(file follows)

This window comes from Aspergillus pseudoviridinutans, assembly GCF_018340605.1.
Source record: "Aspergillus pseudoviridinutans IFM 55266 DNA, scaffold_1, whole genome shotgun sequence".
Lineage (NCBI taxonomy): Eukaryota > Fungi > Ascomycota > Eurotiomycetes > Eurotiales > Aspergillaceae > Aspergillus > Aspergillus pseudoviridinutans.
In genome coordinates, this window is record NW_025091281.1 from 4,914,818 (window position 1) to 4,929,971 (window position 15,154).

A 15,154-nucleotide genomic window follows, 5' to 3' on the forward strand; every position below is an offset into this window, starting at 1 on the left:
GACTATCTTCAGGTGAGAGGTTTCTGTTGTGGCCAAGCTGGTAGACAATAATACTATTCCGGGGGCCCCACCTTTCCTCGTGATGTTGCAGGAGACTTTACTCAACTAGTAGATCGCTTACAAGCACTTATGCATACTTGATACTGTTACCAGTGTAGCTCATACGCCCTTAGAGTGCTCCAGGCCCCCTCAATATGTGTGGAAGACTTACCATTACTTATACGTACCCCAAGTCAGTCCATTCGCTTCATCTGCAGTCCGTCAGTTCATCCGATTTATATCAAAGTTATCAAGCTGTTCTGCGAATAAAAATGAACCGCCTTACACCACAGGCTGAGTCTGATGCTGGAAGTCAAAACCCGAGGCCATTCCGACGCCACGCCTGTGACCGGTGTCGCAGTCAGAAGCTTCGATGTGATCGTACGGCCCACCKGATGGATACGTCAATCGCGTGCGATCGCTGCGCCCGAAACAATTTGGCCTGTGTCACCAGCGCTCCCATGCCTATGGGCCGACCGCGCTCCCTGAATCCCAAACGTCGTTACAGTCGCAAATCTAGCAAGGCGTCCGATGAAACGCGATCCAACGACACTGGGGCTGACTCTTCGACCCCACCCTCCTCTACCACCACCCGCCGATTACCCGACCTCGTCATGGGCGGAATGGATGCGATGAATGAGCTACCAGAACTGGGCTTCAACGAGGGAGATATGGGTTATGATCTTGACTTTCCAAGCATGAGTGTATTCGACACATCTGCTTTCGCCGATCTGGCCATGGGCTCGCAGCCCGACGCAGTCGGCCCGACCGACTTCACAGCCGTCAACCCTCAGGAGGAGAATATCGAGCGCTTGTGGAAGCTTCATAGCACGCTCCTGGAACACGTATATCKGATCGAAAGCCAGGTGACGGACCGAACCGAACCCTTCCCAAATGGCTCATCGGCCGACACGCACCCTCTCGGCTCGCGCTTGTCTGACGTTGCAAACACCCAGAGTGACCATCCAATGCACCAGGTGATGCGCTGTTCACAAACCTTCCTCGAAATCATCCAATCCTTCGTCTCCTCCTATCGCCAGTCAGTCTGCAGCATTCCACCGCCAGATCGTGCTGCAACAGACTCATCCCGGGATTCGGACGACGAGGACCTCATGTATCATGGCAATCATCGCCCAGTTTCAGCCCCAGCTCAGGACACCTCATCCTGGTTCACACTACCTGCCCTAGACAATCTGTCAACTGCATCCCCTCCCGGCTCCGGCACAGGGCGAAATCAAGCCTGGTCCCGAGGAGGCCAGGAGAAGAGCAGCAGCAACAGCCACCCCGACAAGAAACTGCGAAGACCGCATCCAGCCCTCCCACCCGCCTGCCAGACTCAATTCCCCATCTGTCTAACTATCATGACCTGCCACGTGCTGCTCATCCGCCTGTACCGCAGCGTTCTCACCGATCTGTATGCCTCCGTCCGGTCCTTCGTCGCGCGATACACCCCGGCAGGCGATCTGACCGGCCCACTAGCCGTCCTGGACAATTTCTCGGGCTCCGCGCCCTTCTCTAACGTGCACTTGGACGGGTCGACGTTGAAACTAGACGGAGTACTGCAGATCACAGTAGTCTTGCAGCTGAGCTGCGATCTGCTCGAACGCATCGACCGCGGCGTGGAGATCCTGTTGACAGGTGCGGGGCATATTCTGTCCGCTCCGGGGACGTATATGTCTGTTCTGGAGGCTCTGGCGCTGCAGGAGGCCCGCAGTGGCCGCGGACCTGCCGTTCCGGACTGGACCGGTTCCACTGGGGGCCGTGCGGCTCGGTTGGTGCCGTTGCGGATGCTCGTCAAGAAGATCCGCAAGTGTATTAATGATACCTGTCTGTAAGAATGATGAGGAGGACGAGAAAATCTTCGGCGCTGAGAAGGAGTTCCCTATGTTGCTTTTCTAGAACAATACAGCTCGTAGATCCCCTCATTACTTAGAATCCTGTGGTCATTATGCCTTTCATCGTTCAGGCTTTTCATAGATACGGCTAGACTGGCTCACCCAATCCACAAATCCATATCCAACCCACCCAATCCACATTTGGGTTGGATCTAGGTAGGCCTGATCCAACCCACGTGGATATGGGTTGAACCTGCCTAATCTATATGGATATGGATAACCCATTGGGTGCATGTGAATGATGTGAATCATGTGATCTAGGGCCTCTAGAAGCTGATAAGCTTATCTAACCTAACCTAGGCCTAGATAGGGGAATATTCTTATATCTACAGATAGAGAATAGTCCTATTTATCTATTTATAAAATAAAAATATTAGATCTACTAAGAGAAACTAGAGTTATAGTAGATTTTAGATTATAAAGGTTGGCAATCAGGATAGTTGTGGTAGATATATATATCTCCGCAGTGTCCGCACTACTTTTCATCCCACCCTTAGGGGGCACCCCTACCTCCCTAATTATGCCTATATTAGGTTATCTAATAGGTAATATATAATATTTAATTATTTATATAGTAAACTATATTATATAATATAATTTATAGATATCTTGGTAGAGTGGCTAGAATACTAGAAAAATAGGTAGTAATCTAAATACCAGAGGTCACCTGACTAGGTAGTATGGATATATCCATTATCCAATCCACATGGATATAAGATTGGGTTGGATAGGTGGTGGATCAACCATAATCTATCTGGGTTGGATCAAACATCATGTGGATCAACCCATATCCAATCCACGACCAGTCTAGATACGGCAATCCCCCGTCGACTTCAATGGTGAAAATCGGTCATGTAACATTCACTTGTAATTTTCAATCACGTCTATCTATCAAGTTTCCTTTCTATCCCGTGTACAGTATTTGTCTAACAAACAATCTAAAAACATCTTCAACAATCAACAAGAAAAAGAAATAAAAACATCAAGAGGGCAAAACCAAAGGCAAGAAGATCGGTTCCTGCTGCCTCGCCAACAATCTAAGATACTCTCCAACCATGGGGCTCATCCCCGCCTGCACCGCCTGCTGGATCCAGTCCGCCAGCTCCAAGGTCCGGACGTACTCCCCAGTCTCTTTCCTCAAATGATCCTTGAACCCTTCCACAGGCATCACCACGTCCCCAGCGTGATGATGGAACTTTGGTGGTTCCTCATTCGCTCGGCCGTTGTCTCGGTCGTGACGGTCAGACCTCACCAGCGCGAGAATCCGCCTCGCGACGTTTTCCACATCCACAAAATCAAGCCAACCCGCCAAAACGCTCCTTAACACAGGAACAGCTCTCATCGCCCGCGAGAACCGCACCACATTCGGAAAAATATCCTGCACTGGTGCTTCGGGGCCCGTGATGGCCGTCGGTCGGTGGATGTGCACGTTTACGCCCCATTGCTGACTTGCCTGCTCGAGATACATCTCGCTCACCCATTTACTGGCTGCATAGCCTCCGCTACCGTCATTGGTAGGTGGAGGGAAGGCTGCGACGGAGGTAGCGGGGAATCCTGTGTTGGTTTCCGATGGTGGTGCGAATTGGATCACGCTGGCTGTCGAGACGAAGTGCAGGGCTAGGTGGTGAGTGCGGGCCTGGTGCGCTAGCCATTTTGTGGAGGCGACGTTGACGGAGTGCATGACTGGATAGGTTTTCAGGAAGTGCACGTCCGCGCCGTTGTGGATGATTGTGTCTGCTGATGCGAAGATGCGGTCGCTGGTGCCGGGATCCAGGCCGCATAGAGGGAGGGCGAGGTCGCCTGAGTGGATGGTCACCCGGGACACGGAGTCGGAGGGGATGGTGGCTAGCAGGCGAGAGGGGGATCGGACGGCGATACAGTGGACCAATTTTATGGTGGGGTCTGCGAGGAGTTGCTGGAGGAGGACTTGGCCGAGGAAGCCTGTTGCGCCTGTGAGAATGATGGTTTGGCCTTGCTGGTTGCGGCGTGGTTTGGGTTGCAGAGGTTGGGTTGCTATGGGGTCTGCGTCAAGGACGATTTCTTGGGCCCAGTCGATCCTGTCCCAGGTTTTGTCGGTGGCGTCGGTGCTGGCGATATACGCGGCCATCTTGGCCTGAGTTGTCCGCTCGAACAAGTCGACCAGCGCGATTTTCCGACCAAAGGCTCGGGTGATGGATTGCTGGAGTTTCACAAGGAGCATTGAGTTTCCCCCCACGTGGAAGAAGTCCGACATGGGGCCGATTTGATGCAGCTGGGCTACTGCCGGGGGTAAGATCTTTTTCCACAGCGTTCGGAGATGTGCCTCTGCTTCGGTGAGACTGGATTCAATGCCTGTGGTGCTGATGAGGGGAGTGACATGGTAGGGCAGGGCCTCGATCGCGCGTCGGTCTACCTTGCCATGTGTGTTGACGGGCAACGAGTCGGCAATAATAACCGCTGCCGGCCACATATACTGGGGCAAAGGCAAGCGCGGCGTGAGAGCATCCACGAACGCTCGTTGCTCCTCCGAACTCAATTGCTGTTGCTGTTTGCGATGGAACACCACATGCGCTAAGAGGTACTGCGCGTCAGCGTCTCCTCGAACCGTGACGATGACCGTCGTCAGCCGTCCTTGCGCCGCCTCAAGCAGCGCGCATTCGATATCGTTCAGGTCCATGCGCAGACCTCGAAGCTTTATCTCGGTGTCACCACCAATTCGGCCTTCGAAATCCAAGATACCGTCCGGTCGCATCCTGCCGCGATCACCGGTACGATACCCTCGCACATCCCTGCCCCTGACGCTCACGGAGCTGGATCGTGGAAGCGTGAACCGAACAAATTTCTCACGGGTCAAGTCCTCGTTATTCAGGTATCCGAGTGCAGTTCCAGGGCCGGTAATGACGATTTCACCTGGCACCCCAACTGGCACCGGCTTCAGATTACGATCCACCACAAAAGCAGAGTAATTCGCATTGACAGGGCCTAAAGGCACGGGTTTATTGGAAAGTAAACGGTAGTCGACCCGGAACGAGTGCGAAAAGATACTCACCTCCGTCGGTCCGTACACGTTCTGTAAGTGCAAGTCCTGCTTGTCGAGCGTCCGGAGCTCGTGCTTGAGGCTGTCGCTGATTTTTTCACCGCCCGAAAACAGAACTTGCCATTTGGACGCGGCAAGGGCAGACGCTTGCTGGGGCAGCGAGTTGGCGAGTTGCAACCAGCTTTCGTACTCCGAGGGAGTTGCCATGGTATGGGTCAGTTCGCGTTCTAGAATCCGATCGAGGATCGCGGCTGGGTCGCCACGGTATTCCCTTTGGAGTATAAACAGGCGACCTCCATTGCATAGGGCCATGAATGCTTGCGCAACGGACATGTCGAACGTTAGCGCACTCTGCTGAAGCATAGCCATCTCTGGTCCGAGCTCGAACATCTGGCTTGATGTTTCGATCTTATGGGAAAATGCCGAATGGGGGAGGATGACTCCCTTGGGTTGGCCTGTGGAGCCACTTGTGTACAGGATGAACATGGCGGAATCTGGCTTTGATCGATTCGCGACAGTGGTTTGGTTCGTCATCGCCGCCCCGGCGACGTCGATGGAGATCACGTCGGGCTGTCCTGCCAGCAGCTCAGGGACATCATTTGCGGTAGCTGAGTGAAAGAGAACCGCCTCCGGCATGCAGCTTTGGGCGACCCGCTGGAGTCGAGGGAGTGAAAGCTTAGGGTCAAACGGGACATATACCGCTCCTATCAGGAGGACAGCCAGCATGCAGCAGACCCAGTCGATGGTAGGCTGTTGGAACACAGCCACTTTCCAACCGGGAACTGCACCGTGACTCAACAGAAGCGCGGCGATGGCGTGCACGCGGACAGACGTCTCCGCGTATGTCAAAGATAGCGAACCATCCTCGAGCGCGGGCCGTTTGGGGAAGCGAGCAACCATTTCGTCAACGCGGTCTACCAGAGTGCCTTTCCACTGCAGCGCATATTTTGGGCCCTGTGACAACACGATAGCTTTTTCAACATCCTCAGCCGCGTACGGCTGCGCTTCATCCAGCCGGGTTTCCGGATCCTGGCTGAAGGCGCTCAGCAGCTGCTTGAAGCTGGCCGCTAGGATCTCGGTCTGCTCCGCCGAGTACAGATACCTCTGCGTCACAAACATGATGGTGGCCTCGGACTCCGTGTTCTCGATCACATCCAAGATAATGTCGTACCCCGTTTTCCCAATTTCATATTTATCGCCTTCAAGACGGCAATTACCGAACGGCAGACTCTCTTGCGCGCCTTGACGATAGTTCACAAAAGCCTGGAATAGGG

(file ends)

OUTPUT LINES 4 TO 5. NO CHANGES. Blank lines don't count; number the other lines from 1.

In genome coordinates, this window is record NW_025091281.1 from 4,914,818 (window position 1) to 4,929,971 (window position 15,154).

A 15,154-nucleotide genomic window follows, 5' to 3' on the forward strand; every position below is an offset into this window, starting at 1 on the left: